Troubled workplace pensions firm NOW has new owner

(c) Sky News 2019: <a href="">Troubled workplace pensions firm NOW has new owner</a>

One of Britain's biggest providers of workplace pensions will be sold this week following a catalogue of problems which led to it being fined last year by the industry regulator.

Sky News has learnt that NOW Pensions is being sold to Cardano, a specialist risk manager which owns Lincoln Pensions, a respected pensions advisory business based in London.

Details of the transaction, which is said to be worth little more than £10m, are expected to be confirmed on Thursday.

NOW Pensions launched in 2011 with the objective of targeting the auto-enrolment market, and has since amassed two million members, making it one of the UK's biggest pension schemes.

It is currently owned by ATP, a Danish company.

However, NOW Pensions has been plagued by administrative problems, leading to some scheme members' savings not being collected from members and invested as they should have been.

A year ago, The Pensions Regulator fined the trustee of NOW Pensions £70,000 and issued an improvement notice to the company.

Nicola Parish, the watchdog's executive director of frontline regulation, said at the time: "This package of measures, together with those voluntarily taken by the trustee, should ensure that the issues with NOW (Frankfurt: 11N.F - news) : Pensions which have persisted for so long are finally resolved.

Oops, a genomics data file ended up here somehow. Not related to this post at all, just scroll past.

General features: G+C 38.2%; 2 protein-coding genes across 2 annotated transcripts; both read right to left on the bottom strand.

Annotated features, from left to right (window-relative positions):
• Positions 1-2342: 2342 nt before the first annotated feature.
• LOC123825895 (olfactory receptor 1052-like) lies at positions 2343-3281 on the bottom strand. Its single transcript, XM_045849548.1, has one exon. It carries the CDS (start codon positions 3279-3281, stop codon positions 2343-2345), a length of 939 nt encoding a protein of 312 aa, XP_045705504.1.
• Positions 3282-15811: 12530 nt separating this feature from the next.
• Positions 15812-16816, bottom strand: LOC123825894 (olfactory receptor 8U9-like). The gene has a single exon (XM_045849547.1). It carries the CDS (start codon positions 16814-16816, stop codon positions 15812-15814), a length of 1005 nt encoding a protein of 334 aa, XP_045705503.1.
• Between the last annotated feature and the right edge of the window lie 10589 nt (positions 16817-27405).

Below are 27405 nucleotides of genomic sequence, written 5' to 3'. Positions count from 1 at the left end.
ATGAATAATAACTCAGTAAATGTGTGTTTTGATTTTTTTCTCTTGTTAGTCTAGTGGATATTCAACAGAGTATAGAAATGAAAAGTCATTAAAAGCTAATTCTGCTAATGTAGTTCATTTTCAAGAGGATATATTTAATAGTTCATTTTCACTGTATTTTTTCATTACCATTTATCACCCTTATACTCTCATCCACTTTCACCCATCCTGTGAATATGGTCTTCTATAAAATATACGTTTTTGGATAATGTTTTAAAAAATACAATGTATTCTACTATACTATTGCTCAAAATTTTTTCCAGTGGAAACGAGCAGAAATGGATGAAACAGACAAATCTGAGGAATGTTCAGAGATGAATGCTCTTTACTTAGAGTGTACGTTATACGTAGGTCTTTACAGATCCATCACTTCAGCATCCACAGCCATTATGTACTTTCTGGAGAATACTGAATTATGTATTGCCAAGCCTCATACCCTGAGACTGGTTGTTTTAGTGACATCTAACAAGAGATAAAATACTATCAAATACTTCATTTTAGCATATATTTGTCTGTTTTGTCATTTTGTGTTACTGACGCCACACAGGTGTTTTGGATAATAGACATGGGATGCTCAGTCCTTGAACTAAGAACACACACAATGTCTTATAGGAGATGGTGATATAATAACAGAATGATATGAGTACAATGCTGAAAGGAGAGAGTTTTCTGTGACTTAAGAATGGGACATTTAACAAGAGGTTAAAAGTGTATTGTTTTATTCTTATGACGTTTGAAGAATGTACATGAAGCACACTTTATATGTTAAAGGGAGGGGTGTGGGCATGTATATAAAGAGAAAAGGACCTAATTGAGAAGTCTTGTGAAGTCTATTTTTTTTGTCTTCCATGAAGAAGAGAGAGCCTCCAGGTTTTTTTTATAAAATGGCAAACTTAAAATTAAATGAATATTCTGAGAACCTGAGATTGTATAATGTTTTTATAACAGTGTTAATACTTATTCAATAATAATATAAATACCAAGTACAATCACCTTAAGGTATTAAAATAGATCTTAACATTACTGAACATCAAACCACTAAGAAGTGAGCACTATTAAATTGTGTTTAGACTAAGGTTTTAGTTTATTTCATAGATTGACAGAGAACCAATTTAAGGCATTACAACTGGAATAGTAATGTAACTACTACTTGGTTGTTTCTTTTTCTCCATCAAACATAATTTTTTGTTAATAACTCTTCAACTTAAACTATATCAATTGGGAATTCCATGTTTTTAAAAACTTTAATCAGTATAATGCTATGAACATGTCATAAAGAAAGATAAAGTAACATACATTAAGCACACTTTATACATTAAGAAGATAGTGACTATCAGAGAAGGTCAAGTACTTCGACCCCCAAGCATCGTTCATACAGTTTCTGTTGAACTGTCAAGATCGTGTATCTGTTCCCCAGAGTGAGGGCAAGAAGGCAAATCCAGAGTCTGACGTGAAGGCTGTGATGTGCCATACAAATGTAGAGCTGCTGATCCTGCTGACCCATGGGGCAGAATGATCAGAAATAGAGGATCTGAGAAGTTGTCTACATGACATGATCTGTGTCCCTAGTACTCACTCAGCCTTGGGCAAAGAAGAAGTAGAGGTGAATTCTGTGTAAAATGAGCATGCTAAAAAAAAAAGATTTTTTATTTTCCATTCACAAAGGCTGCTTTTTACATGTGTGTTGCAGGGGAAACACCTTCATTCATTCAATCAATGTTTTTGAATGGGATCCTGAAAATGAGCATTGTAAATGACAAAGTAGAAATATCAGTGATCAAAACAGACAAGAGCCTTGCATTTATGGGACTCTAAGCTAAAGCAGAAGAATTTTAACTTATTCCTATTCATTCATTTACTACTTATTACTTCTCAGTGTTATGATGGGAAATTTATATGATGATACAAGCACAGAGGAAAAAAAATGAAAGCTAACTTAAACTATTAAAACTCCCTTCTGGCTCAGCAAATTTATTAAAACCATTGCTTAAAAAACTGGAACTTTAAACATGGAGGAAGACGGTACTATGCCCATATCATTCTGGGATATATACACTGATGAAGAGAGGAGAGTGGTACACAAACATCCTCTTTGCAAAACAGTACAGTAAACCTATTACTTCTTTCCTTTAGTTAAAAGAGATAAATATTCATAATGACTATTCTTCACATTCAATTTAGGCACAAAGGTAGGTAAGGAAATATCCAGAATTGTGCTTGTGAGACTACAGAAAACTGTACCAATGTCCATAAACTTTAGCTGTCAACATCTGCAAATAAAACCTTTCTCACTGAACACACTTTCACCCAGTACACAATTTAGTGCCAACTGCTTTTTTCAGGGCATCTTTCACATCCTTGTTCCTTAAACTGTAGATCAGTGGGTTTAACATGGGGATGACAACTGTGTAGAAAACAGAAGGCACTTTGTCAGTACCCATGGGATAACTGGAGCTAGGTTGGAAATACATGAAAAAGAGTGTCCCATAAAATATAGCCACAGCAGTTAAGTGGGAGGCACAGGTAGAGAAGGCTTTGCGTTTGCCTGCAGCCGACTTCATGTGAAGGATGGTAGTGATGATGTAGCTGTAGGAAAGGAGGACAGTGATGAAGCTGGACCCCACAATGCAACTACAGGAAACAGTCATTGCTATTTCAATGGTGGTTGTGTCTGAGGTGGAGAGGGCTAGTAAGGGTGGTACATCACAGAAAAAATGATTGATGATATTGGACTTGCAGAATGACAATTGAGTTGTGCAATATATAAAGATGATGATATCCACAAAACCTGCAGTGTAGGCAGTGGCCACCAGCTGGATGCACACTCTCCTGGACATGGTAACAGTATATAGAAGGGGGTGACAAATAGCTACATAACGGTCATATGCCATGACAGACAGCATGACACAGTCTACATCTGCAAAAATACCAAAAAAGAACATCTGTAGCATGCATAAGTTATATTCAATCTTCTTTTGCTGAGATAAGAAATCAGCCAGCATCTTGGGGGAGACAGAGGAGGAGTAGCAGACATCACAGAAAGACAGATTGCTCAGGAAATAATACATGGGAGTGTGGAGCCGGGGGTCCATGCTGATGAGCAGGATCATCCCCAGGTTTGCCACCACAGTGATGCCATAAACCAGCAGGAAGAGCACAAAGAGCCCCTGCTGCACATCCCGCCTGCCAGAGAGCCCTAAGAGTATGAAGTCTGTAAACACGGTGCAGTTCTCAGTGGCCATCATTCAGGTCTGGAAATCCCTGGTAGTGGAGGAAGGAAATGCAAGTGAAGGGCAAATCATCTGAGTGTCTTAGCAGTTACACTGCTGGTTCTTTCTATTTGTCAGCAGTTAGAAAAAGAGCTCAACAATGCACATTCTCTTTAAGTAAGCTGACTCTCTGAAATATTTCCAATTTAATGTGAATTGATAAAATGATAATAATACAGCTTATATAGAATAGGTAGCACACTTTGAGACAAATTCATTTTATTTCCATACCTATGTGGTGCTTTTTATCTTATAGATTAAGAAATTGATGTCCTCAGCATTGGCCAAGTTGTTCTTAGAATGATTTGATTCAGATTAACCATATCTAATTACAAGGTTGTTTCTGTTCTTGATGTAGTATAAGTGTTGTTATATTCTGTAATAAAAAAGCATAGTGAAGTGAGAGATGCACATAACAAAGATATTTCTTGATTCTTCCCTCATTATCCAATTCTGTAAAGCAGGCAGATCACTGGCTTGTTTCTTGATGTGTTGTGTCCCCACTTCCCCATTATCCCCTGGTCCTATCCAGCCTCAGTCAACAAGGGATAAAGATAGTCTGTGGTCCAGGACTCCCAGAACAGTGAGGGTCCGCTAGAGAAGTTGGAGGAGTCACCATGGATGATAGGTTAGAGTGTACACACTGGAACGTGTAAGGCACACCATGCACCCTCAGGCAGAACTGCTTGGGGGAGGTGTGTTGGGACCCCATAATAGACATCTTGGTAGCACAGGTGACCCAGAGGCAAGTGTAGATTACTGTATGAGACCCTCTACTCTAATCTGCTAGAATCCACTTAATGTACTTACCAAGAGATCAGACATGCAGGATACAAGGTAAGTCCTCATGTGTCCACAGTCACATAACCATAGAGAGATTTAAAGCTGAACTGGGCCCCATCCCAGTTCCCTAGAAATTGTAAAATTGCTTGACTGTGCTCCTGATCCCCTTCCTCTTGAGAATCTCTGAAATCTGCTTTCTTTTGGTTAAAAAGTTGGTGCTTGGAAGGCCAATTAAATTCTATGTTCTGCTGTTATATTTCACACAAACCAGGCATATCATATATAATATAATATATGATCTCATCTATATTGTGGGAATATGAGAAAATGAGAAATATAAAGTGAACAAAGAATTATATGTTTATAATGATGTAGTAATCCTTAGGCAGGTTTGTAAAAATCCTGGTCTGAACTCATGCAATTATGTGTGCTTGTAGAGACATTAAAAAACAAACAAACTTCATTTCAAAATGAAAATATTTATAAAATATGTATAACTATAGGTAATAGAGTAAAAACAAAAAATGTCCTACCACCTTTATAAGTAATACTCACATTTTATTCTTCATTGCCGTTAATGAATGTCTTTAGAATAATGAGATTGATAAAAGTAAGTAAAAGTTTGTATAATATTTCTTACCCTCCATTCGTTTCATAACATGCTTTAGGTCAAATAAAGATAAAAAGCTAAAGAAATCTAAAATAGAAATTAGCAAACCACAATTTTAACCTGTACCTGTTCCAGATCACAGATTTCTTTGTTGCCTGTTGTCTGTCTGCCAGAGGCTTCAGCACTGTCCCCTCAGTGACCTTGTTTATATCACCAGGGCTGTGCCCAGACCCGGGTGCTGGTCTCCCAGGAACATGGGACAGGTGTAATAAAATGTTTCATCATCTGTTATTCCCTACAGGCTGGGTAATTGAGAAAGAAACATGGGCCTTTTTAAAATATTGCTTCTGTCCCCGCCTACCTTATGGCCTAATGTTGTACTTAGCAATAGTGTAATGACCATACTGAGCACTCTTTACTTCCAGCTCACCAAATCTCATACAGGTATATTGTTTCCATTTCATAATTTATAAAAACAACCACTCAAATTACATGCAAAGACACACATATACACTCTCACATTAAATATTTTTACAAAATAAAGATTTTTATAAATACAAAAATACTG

"We will continue to monitor progress and will issue further fines if necessary to ensure that the trustee and NPL focus on resolving the issues as swiftly as possible.

NOW Pensions has also face criticism on other fronts.

Last month, the Financial Times reported that MPs (BSE: MPSLTD.BO - news) examining its performance had queried why its investment returns were substantially below those of peers such as NEST and Legal & General (LSE: LGEN.L - news) .

Adrian Boulding, a director of NOW Pensions, said that returns had been lower because trustees had not wanted to expose members to exchange rate volatility.

NOW Pensions did not respond to a request for comment on Wednesday.